M: Because this whole series starts with, it begins and ends with – even thought it's a Spider-Man story – it really begins and ends with Peter and so what we wanted to do was all the technology, all of the suits, the ... technology, and all the powers, that's great, and that's all icing on the cake. But the real heart and sould of Spider-Man has always been Peter's struggle and that was really where every story came from, trying to tell the best of Peter Parker's story and how could make everything work within that, but really Peter was the heart, and his friendship with Harry is really the heart and the soul of this.
Spider-Man Homecoming was very successful and there was with the Avengers in Civil War and everything, were there elements in that particular version, the one that people are seeing in live-action that they will recognize here?
C: Well, I think yes and no. We were developing the series really starting over two years ago. So the feature film was being written as we were developing the show, but I think... Marvel understood we wanted to tell a story about Peter Parker when he first becomes a hero and as a teenager, and that's a perspective that not a lot of superheroes offer, and that goes to the roots of the character, so there's a lot of similarities there, but obviously, there's a lot of differences between teh feature films and the animated versions as well.
You guys are bringing in familiar characters, but you're also bringing in new ones. Can we talk about some of the new characters in this version of Spider-Man? You guys are introducing Araña, why did you decide to have her in?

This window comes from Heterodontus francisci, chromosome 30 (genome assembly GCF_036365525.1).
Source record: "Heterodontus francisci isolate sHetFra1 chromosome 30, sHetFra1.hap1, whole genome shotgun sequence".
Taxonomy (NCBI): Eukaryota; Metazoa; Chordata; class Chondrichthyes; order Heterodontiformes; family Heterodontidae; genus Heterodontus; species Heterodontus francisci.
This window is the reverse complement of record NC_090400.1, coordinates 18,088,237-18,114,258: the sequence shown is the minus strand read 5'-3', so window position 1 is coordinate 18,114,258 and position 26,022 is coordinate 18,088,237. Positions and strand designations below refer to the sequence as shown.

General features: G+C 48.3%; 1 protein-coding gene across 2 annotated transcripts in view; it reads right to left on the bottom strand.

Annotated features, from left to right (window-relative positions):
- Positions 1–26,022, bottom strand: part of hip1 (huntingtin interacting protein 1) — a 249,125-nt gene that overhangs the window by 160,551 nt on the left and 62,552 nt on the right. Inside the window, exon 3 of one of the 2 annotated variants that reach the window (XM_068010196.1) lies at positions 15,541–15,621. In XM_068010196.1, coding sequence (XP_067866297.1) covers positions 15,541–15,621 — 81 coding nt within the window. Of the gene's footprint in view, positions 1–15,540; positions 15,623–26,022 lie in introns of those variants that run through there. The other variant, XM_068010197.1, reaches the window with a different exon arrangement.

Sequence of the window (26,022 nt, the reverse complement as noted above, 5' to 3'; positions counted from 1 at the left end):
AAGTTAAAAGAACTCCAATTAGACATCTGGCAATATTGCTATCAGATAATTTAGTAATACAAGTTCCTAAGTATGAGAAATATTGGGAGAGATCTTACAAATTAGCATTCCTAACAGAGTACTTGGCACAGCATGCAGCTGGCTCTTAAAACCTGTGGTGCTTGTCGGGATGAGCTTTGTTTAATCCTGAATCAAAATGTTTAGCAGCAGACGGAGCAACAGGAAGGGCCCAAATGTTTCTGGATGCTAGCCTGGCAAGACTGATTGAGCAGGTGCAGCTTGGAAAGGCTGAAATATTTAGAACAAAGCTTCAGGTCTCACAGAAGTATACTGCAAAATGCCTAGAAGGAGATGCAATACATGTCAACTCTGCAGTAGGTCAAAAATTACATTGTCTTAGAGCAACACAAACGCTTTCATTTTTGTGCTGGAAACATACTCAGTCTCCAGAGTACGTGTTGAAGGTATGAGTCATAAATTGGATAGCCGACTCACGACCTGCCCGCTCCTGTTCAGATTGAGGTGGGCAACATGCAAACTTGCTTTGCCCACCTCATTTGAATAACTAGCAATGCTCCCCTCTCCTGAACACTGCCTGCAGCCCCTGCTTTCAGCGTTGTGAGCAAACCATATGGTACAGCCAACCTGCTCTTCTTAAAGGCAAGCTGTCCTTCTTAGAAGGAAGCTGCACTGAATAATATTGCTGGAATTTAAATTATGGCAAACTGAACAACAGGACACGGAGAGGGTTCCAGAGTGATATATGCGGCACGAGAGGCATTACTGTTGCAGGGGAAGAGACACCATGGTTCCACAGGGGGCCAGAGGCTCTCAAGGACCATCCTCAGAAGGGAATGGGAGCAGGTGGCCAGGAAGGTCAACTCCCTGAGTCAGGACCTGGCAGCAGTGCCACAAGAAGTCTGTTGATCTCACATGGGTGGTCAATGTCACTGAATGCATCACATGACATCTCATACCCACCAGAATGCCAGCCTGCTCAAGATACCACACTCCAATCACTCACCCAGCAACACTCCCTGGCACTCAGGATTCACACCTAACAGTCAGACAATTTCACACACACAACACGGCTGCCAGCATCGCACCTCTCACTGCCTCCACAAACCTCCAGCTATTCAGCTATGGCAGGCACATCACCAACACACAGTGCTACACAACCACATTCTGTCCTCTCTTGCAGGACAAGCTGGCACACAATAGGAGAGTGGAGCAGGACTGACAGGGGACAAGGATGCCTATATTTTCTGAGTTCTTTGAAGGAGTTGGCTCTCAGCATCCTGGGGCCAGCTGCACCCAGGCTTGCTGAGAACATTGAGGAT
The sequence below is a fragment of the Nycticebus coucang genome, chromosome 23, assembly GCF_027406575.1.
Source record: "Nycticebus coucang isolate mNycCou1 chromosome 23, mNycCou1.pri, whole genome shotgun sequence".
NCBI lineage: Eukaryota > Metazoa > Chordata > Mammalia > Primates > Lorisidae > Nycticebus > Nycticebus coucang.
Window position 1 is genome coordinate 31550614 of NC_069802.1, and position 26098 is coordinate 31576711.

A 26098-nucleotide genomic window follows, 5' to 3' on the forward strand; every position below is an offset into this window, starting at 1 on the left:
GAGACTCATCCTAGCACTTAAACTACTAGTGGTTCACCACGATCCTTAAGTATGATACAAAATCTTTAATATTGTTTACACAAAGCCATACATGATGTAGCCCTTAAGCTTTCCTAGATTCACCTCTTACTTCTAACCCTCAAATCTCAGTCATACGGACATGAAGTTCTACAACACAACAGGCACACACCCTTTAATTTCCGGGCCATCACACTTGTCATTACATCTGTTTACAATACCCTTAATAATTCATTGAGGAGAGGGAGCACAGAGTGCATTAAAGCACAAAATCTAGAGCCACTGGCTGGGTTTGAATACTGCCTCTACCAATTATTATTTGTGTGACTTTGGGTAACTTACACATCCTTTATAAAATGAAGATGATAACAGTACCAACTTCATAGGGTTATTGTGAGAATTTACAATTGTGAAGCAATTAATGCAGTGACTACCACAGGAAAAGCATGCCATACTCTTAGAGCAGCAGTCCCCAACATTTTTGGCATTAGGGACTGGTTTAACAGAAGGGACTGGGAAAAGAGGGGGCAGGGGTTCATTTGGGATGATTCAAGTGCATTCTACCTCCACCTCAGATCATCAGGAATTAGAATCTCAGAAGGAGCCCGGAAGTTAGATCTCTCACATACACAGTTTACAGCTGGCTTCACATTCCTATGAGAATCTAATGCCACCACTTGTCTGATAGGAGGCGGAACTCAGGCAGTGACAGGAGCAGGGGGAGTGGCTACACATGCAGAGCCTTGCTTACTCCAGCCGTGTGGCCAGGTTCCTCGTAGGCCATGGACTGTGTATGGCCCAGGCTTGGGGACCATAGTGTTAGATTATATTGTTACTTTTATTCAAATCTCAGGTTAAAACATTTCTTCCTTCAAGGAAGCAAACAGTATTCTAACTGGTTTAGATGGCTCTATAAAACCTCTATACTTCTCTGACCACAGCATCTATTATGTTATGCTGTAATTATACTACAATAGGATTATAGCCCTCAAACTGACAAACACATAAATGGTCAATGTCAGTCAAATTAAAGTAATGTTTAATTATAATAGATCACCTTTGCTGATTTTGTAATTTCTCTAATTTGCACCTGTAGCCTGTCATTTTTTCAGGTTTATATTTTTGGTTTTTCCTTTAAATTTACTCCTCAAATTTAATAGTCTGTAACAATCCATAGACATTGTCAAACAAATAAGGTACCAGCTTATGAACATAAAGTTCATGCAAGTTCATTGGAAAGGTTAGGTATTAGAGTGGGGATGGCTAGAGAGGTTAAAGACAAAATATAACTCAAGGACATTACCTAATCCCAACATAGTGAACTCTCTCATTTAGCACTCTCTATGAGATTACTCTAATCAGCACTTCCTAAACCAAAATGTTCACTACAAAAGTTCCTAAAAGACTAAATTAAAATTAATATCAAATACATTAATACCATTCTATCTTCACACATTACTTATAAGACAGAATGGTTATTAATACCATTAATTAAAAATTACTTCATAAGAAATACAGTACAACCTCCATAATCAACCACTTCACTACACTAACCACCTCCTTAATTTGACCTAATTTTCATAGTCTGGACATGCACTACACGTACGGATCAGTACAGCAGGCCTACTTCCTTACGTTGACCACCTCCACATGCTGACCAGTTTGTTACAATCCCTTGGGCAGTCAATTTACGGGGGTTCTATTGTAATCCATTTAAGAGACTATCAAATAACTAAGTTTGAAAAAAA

M: Well, I mean, whenever you're doing a story about superheroes they primarily target the male audience, they're usually male, they're usually young men or older men, and what we really wanted to do was make this version of Spider-Man also appeal to every age and every gender and there are really strong female characters within the universe that we wanted to take advantage of, that we wanted to show and showcase. So one was Gwen Stacy, and one was Anya Corazon, who becomes Araña or Spider-Girl, so we wanted to basically bring the female characters to be alongside Spider-Man and just to show that female superheroes can be just as great and just as strong and just as important as male characters.
There were a lot of previous iterations of Spider-Man before. What were some of the challenges you encountered while making this version of Spider-Man?
M: Well I think oe of the first things is that we never want to repeat ourselves. There's a great history to Spider-Man and paid tribute to it and there are certain things that we need to follow because the character is an icon. We also don't want to repeat ourselves, we want to give the audience a fresh take on the character, we want to give them a new experience every time while still respecting the great heritage and the great history that comes with it.
So that's a challenge, giving it a fresh outlook and a fresh point of view, while also respecting the grand tradition of the franchise, and that's always a delicate balance.
Why did you decide to release that part [about how Peter was bitten] online and not part of the show?
C: Well, I think it's really just – first, it's strategic because you can reach kids who might not be aware of the series unless they find these online prequels. They can also be ... on broadcast, but they can also be, as Marsha said, a fresh take at telling his origin story, we wanted to make sure that we could get that out there to as many kids as possible, because it tells all the core elements of his origin story that in a way is really relevant to kids today. So why not get it to as many people as possible? – Rappler.com